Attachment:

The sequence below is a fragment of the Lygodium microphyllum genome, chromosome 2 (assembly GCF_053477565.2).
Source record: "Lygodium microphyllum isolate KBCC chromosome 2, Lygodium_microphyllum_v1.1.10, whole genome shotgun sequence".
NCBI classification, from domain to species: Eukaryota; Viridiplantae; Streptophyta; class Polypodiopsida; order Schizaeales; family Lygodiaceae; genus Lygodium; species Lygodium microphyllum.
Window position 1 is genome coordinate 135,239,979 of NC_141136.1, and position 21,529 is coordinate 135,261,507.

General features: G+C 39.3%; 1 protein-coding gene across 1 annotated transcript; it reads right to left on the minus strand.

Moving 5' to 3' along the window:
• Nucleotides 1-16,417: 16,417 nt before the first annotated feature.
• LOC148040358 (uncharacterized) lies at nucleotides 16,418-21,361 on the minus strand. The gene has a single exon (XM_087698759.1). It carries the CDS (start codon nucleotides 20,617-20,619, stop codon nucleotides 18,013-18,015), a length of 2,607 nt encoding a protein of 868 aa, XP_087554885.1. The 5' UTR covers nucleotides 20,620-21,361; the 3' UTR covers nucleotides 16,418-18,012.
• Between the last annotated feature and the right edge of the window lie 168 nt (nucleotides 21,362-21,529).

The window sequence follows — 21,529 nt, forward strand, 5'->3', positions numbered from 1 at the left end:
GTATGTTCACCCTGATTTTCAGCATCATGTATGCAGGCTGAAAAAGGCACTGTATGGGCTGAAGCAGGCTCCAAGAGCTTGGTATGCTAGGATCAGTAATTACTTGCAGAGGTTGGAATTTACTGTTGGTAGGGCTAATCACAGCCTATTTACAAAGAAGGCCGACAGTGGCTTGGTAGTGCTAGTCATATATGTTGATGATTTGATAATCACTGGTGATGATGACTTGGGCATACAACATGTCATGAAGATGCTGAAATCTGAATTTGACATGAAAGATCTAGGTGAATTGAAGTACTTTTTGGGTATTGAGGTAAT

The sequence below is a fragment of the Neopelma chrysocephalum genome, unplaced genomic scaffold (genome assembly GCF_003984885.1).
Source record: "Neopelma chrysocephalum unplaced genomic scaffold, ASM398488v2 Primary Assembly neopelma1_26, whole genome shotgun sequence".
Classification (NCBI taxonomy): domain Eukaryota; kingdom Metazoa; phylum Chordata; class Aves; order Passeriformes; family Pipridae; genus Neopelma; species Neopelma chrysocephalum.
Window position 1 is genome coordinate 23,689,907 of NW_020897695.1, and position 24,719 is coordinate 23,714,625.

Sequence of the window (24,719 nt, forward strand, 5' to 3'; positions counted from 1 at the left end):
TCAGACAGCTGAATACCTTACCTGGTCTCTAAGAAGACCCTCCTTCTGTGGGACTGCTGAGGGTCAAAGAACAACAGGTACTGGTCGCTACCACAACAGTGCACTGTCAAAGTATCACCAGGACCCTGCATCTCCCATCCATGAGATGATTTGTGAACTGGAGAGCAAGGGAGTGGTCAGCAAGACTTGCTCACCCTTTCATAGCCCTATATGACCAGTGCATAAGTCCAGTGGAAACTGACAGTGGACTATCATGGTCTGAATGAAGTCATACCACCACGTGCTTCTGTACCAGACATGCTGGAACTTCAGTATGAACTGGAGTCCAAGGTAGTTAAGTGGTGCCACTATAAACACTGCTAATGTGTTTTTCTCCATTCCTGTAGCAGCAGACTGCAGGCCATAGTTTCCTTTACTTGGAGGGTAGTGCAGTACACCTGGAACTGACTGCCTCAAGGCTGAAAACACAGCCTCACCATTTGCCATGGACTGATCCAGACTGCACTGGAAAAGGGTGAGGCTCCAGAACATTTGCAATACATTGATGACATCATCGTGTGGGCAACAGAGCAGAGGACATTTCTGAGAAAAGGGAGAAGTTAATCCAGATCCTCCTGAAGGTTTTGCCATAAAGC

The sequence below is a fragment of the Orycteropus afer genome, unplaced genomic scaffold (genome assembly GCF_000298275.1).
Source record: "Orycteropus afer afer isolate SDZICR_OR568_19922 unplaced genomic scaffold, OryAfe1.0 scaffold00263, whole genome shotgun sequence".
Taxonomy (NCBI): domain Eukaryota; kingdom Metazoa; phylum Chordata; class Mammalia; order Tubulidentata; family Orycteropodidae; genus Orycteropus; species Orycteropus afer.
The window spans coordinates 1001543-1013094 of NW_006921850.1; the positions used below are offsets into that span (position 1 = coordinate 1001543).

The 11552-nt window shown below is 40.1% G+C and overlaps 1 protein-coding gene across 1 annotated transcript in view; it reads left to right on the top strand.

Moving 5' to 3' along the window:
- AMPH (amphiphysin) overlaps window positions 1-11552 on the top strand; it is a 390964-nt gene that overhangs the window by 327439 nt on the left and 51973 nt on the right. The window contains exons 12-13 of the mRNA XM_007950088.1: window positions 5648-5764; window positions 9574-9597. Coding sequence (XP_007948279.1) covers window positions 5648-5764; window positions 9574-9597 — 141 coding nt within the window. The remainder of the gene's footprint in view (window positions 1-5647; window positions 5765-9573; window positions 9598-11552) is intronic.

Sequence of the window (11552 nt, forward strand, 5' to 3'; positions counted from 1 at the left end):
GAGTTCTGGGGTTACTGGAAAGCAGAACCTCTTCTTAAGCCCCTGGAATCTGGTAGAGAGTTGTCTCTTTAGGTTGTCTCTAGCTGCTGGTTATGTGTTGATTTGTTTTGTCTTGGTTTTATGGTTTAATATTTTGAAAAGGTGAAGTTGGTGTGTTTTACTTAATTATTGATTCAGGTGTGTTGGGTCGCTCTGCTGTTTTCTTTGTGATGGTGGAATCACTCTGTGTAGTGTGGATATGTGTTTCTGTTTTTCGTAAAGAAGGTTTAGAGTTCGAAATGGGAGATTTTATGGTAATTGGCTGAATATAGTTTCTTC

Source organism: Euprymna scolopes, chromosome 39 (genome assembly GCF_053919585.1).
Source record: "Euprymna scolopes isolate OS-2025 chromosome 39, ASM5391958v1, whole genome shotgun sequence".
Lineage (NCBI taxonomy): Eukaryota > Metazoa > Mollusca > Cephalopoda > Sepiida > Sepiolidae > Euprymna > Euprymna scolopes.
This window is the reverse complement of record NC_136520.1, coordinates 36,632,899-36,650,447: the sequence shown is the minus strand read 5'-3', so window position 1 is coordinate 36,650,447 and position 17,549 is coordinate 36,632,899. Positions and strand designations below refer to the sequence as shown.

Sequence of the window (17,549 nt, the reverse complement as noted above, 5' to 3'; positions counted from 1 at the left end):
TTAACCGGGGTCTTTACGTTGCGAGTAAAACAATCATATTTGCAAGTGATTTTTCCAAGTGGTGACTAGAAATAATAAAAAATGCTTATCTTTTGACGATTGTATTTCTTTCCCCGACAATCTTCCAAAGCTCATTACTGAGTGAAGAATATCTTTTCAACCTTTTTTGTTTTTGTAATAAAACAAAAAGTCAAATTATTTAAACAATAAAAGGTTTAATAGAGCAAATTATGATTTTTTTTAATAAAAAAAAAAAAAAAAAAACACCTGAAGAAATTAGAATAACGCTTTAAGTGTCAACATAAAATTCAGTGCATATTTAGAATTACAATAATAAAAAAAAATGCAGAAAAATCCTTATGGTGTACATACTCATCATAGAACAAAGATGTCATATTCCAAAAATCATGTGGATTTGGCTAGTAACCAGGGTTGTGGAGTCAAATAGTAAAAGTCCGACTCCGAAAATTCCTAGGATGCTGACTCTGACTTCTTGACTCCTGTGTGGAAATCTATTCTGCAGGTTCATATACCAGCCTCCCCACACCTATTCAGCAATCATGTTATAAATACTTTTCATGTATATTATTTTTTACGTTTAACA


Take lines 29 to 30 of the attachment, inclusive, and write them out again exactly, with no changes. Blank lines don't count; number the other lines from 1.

Lineage (NCBI taxonomy): Eukaryota > Metazoa > Mollusca > Cephalopoda > Sepiida > Sepiolidae > Euprymna > Euprymna scolopes.
This window is the reverse complement of record NC_136520.1, coordinates 36,632,899-36,650,447: the sequence shown is the minus strand read 5'-3', so window position 1 is coordinate 36,650,447 and position 17,549 is coordinate 36,632,899. Positions and strand designations below refer to the sequence as shown.